being B.

(3) _Complex Constructive_.
Barbara.
If A is B, C is D; and if E is F, All cases of either A being B or
G is H. being F are cases of either C being
D or G being H.
Either A is B or E is F. All actual cases are cases of either A
being B or E being F.
.'. Either C is D or G is H. .'. All actual cases are cases of either C
being D or G being H.

(4) _Complex Destructive_.

If A is B, C is D; and if E is F, All cases of A being B and E being F
G is H. are cases of C being D and G
being H.
Either C is not D Or G is No actual cases are cases of C being
not H D and G being H.
Either A is not B or E is No actual cases are cases of A being
not F. B and E being F.

797. There is nothing to prevent our having Darii, instead of
Barbara, in the constructive form, and Baroko, instead of Camestres,
in the destructive. As in the case of the partly conjunctive syllogism
the remaining moods of the first and second figure are obtained by
taking a negative proposition as the consequent of the major premiss,
e.g.--

_Simple Constructive_. Celarent or Ferio.
If A is B or if E is F, C is not D No cases of either A being B or E
being F are cases of C being D.
Either A is B or E is F. All (or some) actual cases are cases of
either A being B or E being F
.'. C is not D. .'. All (or some) actual cases are not
cases of C being D.




CHAPTER XXVIII.

_Of the Dilemma regarded as an Immediate Inference._


798. Like the partly conjunctive syllogism, the dilemma can be
expressed under the forms of immediate inference. As before, the
conclusion in the constructive type resolves itself into the
subalternate of the major itself, and in the destructive type into the
subalternate of its contrapositive. The simple constructive dilemma,
for instance, may be read as follows--

If either A is B or E is F, C is D,
.'. Either A being B or E being F, C is D,

which is equivalent to

Every case of either A being B or E being F is a case of C being D.
.'. Some case of either A being B or E being F is a case of C being D.

The descent here from 'every' to 'some' takes the place of the
transition from hypothesis to fact.

799. Again the complex destructive may be read thus--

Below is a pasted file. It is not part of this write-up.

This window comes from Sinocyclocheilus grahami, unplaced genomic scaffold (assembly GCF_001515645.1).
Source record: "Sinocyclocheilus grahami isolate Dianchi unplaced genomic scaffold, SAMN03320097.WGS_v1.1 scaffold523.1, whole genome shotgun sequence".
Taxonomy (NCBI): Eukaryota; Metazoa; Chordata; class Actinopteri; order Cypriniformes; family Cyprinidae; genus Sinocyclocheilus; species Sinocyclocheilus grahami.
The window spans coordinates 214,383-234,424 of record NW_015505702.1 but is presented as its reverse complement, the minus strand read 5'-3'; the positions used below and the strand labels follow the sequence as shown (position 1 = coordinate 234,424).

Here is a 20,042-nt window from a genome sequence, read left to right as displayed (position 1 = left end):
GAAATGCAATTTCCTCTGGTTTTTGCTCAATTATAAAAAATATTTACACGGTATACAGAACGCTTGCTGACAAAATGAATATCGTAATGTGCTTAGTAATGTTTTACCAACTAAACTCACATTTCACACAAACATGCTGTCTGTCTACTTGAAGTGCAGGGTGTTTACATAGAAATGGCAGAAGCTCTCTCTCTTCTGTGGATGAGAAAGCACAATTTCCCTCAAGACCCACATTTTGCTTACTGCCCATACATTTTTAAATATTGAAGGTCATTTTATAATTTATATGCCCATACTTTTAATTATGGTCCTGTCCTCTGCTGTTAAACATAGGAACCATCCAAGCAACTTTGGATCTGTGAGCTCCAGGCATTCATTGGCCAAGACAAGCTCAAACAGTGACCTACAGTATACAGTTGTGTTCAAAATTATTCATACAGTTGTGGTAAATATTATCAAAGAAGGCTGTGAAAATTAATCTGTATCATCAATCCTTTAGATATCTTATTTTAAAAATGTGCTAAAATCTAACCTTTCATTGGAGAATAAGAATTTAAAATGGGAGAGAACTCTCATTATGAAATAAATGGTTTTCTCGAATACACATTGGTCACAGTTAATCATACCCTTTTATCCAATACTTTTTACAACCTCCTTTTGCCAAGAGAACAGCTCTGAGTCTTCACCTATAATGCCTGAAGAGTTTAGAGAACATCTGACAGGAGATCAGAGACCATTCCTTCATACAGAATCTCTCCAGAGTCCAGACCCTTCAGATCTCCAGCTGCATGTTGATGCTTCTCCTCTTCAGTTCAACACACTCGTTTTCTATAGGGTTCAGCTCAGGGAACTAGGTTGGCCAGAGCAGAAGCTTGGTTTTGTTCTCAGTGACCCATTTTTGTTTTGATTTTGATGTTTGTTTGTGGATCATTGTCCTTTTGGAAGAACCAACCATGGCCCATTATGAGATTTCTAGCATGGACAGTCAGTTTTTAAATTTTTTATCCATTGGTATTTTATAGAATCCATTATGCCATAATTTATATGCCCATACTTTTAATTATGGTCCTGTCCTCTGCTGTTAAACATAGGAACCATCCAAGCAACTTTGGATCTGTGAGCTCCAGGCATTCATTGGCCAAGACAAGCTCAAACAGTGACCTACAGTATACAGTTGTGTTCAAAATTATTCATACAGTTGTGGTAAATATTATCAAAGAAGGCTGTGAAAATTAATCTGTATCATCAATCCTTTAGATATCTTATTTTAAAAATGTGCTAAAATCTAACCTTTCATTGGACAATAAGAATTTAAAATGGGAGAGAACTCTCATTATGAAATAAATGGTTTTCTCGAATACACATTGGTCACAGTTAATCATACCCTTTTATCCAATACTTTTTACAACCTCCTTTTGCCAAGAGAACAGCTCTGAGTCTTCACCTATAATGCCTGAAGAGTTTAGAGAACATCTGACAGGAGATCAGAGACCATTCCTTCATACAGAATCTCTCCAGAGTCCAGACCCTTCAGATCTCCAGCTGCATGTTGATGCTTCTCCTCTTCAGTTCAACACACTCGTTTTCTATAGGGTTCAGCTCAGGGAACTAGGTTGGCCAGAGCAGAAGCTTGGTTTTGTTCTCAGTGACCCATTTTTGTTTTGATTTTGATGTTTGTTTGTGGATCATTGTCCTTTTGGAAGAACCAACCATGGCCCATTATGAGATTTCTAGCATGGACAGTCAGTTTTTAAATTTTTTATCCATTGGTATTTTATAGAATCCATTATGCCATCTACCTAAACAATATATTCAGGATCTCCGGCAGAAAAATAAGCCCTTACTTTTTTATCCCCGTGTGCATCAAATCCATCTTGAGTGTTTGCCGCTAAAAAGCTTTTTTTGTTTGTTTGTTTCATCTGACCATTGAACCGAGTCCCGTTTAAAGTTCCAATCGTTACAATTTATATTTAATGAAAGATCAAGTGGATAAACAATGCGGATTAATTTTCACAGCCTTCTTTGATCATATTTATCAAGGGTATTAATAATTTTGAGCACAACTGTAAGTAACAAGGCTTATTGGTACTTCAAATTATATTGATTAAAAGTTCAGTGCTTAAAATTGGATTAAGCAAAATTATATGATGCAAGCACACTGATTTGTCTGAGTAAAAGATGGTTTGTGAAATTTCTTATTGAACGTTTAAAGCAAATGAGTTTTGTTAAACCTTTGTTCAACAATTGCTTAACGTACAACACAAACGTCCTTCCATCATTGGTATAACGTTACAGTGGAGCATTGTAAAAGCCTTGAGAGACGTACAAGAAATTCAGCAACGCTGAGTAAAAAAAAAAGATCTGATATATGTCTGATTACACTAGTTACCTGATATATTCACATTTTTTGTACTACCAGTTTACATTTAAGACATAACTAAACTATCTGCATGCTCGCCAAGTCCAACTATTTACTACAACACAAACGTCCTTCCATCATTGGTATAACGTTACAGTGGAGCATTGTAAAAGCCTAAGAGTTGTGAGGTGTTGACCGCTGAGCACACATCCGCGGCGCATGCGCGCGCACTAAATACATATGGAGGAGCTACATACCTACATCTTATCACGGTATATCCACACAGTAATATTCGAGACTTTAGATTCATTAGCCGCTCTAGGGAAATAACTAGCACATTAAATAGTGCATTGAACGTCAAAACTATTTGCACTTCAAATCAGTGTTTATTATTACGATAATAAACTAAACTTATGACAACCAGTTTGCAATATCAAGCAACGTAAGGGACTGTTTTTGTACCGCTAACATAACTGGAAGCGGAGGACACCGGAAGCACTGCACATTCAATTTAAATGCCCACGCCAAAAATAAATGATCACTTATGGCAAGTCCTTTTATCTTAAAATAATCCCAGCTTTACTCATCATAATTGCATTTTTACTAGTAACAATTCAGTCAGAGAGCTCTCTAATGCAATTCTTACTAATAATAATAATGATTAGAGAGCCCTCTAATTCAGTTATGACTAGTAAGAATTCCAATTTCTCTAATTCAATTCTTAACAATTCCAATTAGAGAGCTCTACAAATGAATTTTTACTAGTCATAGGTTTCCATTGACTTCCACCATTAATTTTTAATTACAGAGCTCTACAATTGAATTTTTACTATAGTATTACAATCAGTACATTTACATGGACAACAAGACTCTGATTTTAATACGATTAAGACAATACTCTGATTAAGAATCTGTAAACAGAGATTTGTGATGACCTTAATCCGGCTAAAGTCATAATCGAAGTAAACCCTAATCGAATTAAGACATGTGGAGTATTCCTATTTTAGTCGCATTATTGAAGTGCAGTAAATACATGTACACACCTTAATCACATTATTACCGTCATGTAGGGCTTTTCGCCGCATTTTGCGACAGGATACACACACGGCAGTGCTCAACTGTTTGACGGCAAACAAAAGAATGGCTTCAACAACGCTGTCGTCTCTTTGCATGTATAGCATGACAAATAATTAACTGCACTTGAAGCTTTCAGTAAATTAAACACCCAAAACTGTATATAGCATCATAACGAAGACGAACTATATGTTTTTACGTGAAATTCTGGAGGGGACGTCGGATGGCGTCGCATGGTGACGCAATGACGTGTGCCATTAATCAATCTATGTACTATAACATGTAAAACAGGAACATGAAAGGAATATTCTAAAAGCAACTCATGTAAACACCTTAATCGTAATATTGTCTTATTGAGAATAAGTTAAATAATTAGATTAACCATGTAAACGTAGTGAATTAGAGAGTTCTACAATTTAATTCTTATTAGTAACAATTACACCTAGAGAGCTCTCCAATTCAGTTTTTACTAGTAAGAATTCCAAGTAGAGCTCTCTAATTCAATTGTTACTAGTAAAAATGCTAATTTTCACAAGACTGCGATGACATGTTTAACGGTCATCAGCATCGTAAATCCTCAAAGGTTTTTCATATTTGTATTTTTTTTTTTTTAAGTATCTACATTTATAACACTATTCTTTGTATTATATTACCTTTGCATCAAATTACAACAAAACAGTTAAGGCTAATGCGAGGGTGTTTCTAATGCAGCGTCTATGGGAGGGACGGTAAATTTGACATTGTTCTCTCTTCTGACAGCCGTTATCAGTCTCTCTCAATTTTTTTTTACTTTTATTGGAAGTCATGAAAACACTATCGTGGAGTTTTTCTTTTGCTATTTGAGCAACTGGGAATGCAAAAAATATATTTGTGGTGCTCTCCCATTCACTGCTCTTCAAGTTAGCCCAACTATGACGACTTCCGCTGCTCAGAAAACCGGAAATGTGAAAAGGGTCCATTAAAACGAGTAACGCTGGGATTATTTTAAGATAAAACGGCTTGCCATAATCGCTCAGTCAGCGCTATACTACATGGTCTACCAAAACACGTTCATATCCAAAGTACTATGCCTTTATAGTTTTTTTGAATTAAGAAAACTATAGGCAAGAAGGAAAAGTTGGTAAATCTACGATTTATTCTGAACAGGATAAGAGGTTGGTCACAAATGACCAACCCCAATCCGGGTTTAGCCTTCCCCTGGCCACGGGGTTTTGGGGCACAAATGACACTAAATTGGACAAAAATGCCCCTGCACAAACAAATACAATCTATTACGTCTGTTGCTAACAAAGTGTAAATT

If A is B, C is D; and if E is F, G is H,
.'. It not being true that C is D and G is H, it is not
true that A is B and E is F,

which may be resolved into two steps of immediate inference, namely,
conversion by contraposition followed by subalternation--

All cases of A being B and E being F are cases of C being D and G
being H.
.'. Whatever is not a case of C being D and G being H is not a case
of A being B and E being F.
.'. Some case which is not one of C being D and G being H is not a
case of A being B and E being F.




CHAPTER XXIX.

_Of Trains of Reasoning._


800. The formal logician is only concerned to examine whether the
conclusion duly follows from the premisses: he need not concern
himself with the truth or falsity of his data. But the premisses of
one syllogism may themselves be conclusions deduced from other
syllogisms, the premisses of which may in their turn have been
established by yet earlier syllogisms. When syllogisms are thus linked
together we have what is called a Train of Reasoning.

801. It is plain that all truths cannot be established by
reasoning. For the attempt to do so would involve us in an infinite
regress, wherein the number of syllogisms required would increase at
each step in a geometrical ratio. To establish the premisses of a
given syllogism we should require two preceding syllogisms; to
establish their premisses, four; at the next step backwards, eight; at
the next, sixteen; and so on ad infinitum. Thus the very possibility
of reasoning implies truths that are known to us prior to all
reasoning; and, however long a train of reasoning may be, we must
ultimately come to truths which are either self-evident or are taken
for granted.

802. Any syllogism which establishes one of the premisses of another
is called in reference to that other a Pro-syllogism, while a
syllogism which has for one of its premisses the conclusion of another
syllogism is called in reference to that other an Epi-syllogism.



_The Epicheirema_.


803. The name Epicheirema is given to a syllogism with one or both
of its premisses supported by a reason. Thus the following is a
double epicheirema--

All B is A, for it is E.
All C is B, for it is F.
.'. All C is A.

All virtue is praiseworthy, for it promotes the general welfare.
Generosity is a virtue, for it prompts men to postpone self to others.
.'. Generosity is praiseworthy.

804. An epicheirema is said to be of the first or second order
according as the major or minor premiss is thus supported. The double
epicheirema is a combination of the two orders.

805. An epicheirema, it will be seen, consists of one syllogism
fully expressed together with one, or, it may be, two enthymemes (
557). In the above instance, if the reasoning which supports the
premisses were set forth at full length, we should have, in place of
the enthymemes, the two following pro-syllogisms--

(i) All E is A.
All B is E.
.'. All B is A.